Car manufacturing down 12.9% as UK demand divesMon, 08/10/2018
Official statistics have shown that fewer cars have been manufactured last month in the UK year on year.
Hugo Griffiths, Auto Express, reports:
The number of cars built in the UK fell by 12.9 per cent in August compared to the same month in 2017, with 13,184 fewer vehicles produced.
A total of 89,254 cars were made in the UK last month, down from 102,438 in August 2018. The decline was driven by a 38.8 per cent drop in the number of cars made for the UK domestic market. Fewer than 10,323 cars produced in the UK in August 2018 went to local buyers. The number of cars built for export fell by 2,861, which represents a 3.8 per cent decline.
The figures were released by the Society of Motor Manufacturers and Traders (SMMT), whose chief executive, Mike Hawes, said the summer months are often marked by production fluctuations due to “annual maintenance and re-tooling shutdowns”. Hawes added, however, that August 2018’s result was exaggerated by the introduction of the new WLTP emission-measurement system standards, which saw the industry “racing” to get cars recertified.
Hawes also said the majority of the UK’s exported cars heading to EU countries “underscores the importance of a Brexit agreement to safeguard this trade”.
August’s results echo July’s falling figures, which saw production for the domestic market drop by 35 per cent, and 11 per cent fewer cars produced overall. Year-to-date figures show production falling by 5.2 per cent, with 18.6 fewer cars built for the domestic market in the first eight months of 2018.
Last year saw 1,671,166 vehicles roll off UK production lines, down three per cent on the record year of 2016 when the industry achieved its highest production numbers in 17 years.
The SMMT blames the three per cent drop in manufacturing output on a fall in domestic demand and economic uncertainty – domestic vehicle registrations were down 5.7 per cent last year, with production earmarked for the UK market down by 9.8 per cent.
Of the 1.67 million vehicles built, 79.9 per cent were exported with the European Union being the biggest buyer of UK built vehicles. Exports were down 1.1 per cent compared to last year.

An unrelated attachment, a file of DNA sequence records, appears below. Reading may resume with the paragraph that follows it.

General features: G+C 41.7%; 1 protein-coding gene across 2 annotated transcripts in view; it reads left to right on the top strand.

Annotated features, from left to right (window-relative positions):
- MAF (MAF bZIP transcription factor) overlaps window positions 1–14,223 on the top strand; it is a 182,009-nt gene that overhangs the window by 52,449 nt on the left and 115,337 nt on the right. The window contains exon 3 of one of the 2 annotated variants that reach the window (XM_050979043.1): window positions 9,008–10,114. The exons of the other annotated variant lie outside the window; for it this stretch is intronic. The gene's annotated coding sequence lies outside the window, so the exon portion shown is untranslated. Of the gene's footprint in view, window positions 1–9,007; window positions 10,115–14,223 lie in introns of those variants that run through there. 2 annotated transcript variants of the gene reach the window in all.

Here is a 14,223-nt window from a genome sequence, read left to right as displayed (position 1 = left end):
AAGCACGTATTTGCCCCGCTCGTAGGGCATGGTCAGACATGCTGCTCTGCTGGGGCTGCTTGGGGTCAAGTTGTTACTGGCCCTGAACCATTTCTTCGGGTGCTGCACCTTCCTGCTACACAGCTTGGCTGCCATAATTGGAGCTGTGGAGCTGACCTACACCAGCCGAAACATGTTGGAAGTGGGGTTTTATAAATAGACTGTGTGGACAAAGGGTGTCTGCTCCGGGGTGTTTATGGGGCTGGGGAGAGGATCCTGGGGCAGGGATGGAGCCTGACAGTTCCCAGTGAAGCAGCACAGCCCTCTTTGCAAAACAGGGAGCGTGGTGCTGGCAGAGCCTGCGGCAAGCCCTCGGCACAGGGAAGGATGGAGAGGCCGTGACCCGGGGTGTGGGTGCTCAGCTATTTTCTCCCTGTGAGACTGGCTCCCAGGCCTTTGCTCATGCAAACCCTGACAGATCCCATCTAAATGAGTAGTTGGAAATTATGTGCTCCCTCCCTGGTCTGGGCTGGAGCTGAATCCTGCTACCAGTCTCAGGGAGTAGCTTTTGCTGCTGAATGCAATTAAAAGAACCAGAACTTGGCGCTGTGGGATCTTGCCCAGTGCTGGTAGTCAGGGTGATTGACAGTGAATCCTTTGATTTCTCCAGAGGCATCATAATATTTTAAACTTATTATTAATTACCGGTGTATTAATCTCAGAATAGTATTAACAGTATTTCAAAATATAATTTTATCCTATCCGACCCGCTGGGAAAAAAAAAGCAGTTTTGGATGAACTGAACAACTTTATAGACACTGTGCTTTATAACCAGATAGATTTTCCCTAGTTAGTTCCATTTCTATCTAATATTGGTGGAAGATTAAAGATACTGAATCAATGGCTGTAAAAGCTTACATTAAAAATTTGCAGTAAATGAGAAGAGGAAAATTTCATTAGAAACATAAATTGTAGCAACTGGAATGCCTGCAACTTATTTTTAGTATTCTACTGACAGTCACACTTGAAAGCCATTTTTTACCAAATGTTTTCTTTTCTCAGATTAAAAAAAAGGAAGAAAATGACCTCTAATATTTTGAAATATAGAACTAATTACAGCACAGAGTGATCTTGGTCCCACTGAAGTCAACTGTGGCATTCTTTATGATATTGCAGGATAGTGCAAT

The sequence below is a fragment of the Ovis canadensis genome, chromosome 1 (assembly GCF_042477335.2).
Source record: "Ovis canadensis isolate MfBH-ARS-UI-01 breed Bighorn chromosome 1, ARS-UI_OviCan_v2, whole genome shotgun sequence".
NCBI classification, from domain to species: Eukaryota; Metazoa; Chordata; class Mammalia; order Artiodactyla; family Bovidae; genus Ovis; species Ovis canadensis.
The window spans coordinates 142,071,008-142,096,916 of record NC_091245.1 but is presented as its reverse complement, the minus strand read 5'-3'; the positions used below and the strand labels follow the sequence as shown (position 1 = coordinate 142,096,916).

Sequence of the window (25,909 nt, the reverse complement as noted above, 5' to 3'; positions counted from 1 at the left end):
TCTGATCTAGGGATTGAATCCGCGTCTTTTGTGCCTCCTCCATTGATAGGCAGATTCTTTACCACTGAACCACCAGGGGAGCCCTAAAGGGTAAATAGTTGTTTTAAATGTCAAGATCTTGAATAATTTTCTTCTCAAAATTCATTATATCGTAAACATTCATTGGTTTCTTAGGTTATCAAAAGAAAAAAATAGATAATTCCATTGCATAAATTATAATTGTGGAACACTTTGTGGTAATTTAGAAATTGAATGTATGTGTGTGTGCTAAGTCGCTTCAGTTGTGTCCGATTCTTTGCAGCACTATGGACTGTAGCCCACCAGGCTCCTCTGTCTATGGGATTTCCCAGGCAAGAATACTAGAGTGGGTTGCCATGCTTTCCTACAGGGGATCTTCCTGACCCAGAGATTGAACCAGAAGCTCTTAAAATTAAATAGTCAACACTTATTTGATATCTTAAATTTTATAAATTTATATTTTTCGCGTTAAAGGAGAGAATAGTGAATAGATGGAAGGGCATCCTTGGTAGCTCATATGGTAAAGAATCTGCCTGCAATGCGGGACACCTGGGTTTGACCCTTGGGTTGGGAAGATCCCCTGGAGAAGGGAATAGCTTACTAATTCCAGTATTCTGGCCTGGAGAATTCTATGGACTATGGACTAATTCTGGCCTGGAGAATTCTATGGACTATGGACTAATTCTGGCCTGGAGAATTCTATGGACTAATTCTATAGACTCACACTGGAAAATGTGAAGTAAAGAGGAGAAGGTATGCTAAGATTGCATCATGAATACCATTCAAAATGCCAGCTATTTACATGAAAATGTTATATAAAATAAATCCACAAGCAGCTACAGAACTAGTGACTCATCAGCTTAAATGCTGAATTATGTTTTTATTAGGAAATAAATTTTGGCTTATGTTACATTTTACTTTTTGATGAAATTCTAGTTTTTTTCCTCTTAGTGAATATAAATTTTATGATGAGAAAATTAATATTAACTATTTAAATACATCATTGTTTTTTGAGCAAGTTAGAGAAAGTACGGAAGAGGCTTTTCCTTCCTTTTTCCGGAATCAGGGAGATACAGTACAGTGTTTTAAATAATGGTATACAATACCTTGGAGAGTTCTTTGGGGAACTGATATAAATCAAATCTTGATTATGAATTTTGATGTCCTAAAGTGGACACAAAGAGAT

The SMMT says the Government needs to urgently reach a post-Brexit transition deal: “This means maintaining the UK’s membership of the single market and customs union and addressing critical details that, if ignored, could have a damaging effect on the industry’s competitiveness.”
While overall vehicle manufacturing was down, engine production in the UK reached record high levels with 2.72 million produced, up 6.9 per cent on 2016. The SMMT says the growth is a result of recent investment into low-emission petrol and diesel engines in the UK. Of the 8,000 people employed in engine production, 3,550 are directly involved in diesel production.
However, the trade body warned that continued uncertainty over diesel policy in the UK will impact the sector. SMMT chief executive, Mike Hawes said: “Concern over the future of diesel is having an effect on total production.”
While the engine manufacturing sector has benefitted from recent investment, the SMMT said overall investment in the UK’s automotive sector is down. Last year saw £1.1 billion invested in the UK’s automotive sector, down from £1.66 billion in 2016 and £2.5 billion three years ago.
The SMMT says part of the drop-in investment can be explained by Brexit, with manufacturers and businesses delaying investment until the UK’s trade relationship with the EU is confirmed. Hawes added that the though the drop-in investment is “significant” investment is “cyclical.”
Hawes said: “The UK automotive industry continues to produce cars that are in strong demand across the world and it’s encouraging to see growth in many markets. However, we urgently need clarity on the transitional arrangements for Brexit, arrangements which must retain all the current benefits else around 10% of our exports could be threatened overnight.
"We compete in a global race to produce the best cars and must continue to attract investment to remain competitive. Whilst such investment is often cyclical, the evidence is that it is now stalling so we need rapid progress on trade discussions to safeguard jobs and stimulate future growth.”
The car manufacturing industry is a key part of the British economy, and although the 12% drop in production isn’t industry threatening, it does reflect the changing buying habits of British motorists.